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FYROM talks in the final stretch March 9, 2008

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As United Nations mediator Matthew Nimetz prepares to invite diplomats from Athens and Skopje to the next phase of talks in a flagging effort to resolve the Macedonia name dispute, Greek government officials are preparing for a flurry of diplomacy.

Nimetz is to invite Adamantios Vassilakos and Nikola Dimitrov, the representatives of Greece and the Former Yugoslav Republic of Macedonia (FYROM) respectively, for talks in Geneva this week. The envoy, whose latest proposals were rejected by Skopje, is not expected to make any new suggestions but to press FYROM to shift its stance, sources said yesterday. The same sources said talks will continue until the very last moment.

Foreign Minister Dora Bakoyannis, who on Thursday threatened Athens will use its veto against FYROM’s NATO bid, is preparing for a series of talks with European counterparts on the sidelines of an EU summit on Monday. She will then fly to Paris for talks with her French counterpart Bernard Kouchner. Premier Costas Karamanlis will join the summit on Thursday.

Meanwhile FYROM has been promoting its NATO bid with a full-page ad that appeared in several international newspapers yesterday. It argues FYROM’s case for joining NATO and criticizes Greek pressure.

US Assistant Secretary of State Daniel Fried arrived in Skopje last night for talks on the name dispute. Before his trip he called for “outstanding issues” to be resolved by the first week of April when the NATO summit will begin.

No movement on FYROM March 6, 2008

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EU, NATO push for Skopje compromise; UN envoy’s latest talks inconclusive

Prime Minister Costas Karamanlis yesterday dug in his heels over the Macedonia name dispute, stressing that Athens will not hesitate to block Skopje from joining NATO unless the disagreement is resolved.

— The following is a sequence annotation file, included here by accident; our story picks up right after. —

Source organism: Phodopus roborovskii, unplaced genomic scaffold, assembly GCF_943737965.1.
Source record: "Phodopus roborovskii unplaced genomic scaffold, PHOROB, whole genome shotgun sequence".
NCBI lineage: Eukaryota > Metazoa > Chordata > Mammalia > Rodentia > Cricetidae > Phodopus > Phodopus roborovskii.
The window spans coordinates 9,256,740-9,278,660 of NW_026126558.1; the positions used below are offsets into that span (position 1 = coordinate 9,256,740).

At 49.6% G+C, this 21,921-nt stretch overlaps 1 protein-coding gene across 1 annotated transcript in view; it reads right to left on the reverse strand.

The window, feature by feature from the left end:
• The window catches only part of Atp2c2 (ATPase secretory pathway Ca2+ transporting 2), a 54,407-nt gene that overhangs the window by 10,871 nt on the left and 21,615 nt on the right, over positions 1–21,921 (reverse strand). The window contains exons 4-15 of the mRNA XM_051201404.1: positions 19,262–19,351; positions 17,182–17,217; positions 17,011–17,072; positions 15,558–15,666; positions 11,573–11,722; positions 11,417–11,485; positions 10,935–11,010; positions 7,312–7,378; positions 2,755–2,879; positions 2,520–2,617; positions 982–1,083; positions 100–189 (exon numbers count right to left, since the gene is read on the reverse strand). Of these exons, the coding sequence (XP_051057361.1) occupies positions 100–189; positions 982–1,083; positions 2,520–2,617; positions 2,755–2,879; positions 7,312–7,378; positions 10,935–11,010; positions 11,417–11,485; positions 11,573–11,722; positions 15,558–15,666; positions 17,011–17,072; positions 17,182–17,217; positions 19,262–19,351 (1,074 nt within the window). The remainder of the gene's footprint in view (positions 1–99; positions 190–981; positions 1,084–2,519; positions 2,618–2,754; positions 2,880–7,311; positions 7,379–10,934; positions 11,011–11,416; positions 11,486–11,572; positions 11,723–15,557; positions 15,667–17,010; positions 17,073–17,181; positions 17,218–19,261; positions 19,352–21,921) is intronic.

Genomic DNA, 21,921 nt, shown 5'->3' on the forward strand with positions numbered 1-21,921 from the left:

“Greece’s stance is very clear as regards Skopje and we have clarified it absolutely to allies ad partners,” Karamanlis said. “I do not feel that I am under pressure from anyone,” he added, apparently dismissing speculation regarding US attempts to influence Greek policy in this area.

But there was pressure on Karamanlis at home. Thousands of Greeks rallied in the northern city of Thessaloniki yesterday evening, urging the government not to accept a name for the Former Republic of Macedonia (FYROM) that could lead to territorial claims on Greece’s northern region of Macedonia.

The main rally in Thessaloniki, a street protest organized by the far-right LAOS, was not attended by politicians from other parties. Thessaloniki’s Bishop Anthimos led a separate rally in a local sports stadium.

The United Nations envoy entrusted with solving the name dispute, Matthew Nimetz, arrived in the northern city last night to brief Greek negotiator Adamantios Vassilakis following his talks with political leaders in Skopje. Nimetz said the talks had failed to make any headway but delivered an upbeat assessment nonetheless. “I got a lot of encouragement to keep at this task,” Nimetz said. “There is a great interest here to solve this problem,” he added.

Meanwhile, European Union and NATO officials both appeared to nudge Skopje over the name issue. “If we can’t settle this issue, I’m afraid it will have negative ramifications (for EU accession),” the EU’s Enlargement Commissioner Olli Rehn said. And NATO representative James Appathurai remarked: “Greece has made it clear that it wants to find a solution and that it will participate in talks with an open mind – we hope Skopje’s government does the same.”

Sources said yesterday that US President George W. Bush may drop Skopje from the itinerary of his scheduled tour of Balkan states next month. According to the original plan, Bush was to visit Zagreb, Tirana and Skopje following a NATO summit in Bucharest on April 2-4.

Carnival Fiesta in Athens March 1, 2008

Posted by grhomeboy in Greek Culture, Greek Culture Heritage.
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Carnival in Athens

Saturday 1 March and Sunday 2 March, 2008

The City of Athens has organized various weekend activities to celebrate the Carnival season, including live music shows in Thiseion from 11.30 a.m. to 10 p.m. on Saturday and children’s activities at Zappeion Hall 11 a.m. to 3 p.m. on Sunday.